The Association of Integrated and Organic Production of Grapes and Wine (EKOVÍN) is a union of ecological voices that carry out integrated production together.
For 28 years, EKOVÍN has worked hard towards integrating more ecological practices into their viticulture (grape/wine growing) operations. This became a reality ten years ago when the association’s General Assembly decided that making their viticulture operations fully organic was their strategic goal.
EKOVÍN continues to show that it is possible to switch to organic when given access to information, a supportive system, and structure.
There are 180 farms that are EKOVÍN members, nearly 20% of which are certified organic viticulture farms working within the framework of European conditions. The Czech Republic has a total of 18,000 hectares of vineyards out of which 1,000 hectares are certified organic. EKOVÍN has about 12,000 hectares in the integrated production system, which covers 63% of all vineyards in the country.
“We are aware that under one roof, some of our members are certified organic and the others are practicing organic principles but are not certified organic. We have operated under these two forms of production for 23 years.”- Milan Hluchý, Chairman of EKOVÍN.
The association believes that it is very important to be strong-willed and work more with integrated and organically certified farms. They have been relatively successful in this and will keep working harder towards full organic production.
In terms of pest control, EKOVÍN started working with pheromones about 15 years ago with the aim of applying ecological technologies into an integrated production. After a few years, they started replacing chemical insecticides with pheromonal vine moth mating disruption.
After 17 years, EKOVÍN’s use of chemical insecticide has decreased by as much as 99.5%. This was made possible by its members’ commitment to work together and farm sustainably as well as the subsidies and support they received from the Czech Ministry of Agriculture and the EU.
What EKOVÍN wants to achieve!
To build upon their reputation of producing very tasty, great organic wine with a high quality. Organic wine sometimes gets a bad reputation of being inferior in quality which can make or break business. But this has improved significantly.
The association also wants to minimise the use of synthetic pesticides for the benefit of soil, air, water, and nature.
When EKOVÍN committed itself to eliminating insecticide use over the last 17 years by more than 99%, there was a very brutal backlash from the chemical industry. Not only was the association targeted, but members also received personal attacks.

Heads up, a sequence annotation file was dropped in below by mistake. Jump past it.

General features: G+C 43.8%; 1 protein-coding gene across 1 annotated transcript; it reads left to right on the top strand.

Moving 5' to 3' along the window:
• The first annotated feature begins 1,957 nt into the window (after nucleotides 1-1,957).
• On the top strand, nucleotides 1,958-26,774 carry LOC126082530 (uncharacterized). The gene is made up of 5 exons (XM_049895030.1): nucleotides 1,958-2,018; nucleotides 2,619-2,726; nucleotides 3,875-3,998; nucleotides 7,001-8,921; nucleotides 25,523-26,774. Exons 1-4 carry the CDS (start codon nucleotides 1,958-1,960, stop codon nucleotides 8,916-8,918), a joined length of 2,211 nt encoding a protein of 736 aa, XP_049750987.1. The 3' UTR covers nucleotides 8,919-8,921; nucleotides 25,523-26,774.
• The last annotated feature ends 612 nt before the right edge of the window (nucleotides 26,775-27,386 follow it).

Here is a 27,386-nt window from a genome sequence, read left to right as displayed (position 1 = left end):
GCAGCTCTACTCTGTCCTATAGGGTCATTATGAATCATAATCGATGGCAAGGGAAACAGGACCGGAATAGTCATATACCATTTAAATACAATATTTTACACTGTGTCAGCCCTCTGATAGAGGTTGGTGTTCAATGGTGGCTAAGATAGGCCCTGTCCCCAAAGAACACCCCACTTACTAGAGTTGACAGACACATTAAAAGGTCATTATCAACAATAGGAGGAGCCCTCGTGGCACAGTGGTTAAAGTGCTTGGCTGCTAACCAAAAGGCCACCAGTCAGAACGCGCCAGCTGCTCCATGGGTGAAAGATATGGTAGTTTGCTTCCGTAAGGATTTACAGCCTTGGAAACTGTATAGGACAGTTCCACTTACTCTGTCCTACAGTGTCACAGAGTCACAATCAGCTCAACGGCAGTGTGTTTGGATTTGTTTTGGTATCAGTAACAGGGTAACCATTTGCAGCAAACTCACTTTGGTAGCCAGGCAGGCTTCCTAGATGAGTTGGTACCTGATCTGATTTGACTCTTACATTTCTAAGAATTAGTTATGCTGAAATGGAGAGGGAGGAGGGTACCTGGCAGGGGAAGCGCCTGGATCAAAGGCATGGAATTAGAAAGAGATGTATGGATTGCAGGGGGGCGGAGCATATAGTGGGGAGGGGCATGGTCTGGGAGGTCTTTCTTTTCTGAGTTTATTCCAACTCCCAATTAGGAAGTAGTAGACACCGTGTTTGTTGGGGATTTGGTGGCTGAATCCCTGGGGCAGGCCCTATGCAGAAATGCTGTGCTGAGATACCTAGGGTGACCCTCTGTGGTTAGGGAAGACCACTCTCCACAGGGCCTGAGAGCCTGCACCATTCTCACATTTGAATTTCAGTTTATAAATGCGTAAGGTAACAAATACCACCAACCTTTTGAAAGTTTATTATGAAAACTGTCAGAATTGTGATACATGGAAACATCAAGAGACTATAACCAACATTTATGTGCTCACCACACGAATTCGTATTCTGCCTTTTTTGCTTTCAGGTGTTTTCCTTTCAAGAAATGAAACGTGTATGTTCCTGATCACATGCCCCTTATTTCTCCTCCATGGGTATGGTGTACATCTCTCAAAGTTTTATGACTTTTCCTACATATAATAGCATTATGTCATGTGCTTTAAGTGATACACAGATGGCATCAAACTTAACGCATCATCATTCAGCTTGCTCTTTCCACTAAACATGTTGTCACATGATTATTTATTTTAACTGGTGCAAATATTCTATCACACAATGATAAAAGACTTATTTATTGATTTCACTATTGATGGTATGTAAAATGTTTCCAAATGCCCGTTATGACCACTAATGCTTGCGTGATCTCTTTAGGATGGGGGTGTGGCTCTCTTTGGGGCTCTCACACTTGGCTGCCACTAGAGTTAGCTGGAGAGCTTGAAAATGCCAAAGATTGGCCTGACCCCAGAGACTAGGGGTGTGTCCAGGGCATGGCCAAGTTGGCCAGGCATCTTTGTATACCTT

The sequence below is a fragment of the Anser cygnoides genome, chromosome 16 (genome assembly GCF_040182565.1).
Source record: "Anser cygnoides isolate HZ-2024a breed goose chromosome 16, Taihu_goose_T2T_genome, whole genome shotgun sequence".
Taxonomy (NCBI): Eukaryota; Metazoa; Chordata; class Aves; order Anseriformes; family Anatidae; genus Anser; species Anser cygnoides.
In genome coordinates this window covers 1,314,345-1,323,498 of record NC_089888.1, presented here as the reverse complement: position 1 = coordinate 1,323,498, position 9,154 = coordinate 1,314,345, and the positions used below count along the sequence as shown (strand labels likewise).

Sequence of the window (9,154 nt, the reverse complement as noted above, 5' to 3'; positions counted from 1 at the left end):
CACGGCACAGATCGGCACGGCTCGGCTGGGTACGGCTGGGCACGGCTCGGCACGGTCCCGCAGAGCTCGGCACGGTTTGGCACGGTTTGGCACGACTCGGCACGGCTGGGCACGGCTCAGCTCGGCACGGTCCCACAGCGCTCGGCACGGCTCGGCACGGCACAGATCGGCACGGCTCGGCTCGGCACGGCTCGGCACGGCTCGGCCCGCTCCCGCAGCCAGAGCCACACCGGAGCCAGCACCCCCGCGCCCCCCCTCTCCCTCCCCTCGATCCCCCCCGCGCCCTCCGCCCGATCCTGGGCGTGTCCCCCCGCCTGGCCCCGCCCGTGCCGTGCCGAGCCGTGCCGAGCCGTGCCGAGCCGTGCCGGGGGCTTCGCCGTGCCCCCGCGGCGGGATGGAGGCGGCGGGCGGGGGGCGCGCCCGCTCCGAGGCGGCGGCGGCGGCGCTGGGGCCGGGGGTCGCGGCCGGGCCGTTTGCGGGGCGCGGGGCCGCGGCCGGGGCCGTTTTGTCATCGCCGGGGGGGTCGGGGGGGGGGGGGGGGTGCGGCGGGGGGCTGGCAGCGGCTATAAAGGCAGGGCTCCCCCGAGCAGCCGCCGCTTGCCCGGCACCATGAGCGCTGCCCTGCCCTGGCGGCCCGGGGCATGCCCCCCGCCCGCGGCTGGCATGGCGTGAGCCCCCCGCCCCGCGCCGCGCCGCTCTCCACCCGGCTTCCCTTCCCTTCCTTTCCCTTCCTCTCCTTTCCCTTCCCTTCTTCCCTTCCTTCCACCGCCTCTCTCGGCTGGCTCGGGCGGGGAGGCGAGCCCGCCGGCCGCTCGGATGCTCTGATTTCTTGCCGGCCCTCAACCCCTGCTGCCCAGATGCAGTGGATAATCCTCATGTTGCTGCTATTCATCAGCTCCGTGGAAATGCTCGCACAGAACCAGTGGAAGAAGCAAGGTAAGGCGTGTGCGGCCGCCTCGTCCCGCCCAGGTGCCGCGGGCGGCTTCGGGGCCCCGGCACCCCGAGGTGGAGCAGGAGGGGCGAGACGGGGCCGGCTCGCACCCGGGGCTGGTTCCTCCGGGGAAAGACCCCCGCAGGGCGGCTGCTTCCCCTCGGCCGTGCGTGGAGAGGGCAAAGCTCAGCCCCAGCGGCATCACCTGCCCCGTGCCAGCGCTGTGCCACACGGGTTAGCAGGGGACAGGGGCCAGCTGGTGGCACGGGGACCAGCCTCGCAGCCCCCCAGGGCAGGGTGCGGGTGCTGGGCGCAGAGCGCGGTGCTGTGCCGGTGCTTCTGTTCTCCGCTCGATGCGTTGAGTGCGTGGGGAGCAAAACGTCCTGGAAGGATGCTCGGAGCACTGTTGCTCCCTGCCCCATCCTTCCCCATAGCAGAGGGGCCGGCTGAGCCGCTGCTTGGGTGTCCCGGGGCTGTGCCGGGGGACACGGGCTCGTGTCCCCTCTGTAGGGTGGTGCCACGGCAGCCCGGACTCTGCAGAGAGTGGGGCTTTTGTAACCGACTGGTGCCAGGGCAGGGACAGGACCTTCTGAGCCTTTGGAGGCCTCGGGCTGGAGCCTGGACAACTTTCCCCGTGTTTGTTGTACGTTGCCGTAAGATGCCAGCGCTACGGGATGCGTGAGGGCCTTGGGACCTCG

“That was very tough! But I must say, I thank God and my colleagues. Especially the younger people at the ministry who defended our decision to go completely organic and not change the system of subsidies, as that would have negatively affected us”, reflects Milan.
That is why we are a member of IFOAM – Organics International. We are convinced that this umbrella organisation is very important for advocacy on a national and global level. This does so much for the organic movement that the membership fee we pay is the minimum that we can do.
According to Milan, several farms sell good wines produced by wineries of integrated production. However, people do not know much about the organic brands and are not well-versed in integrated production. This information is limited to professionals and people acquainted with the sector.
Secondly, the association’s ability to promote the various wine brands they have through marketing and campaigns is limited due to its resources. However, this has not stopped EKOVÍN from embracing the challenges that come their way. Technological developments have been favourable to the association, making them one of the top organic wine associations.
“Wine is a special product. From the younger to older generations, there is high demand in Europe for wine. Consumers expect great quality and are willing to pay a bit more for it. We can’t claim good quality when we have pesticide residues in wine, that is why we do it organically,” shares Milan.
“Some political parties in the Czech Republic have noticed and acknowledged the need to embrace more sustainable organic practices. We are proud to be the example showing that organic viticulture is possible and is already happening in the country and beyond.”
 The Association of Integrated and Organic Production of EKOVÍN brings together legal and natural persons engaged in integrated production and organic production of grapes and wine, coordinates their activities, and protects their legitimate interests.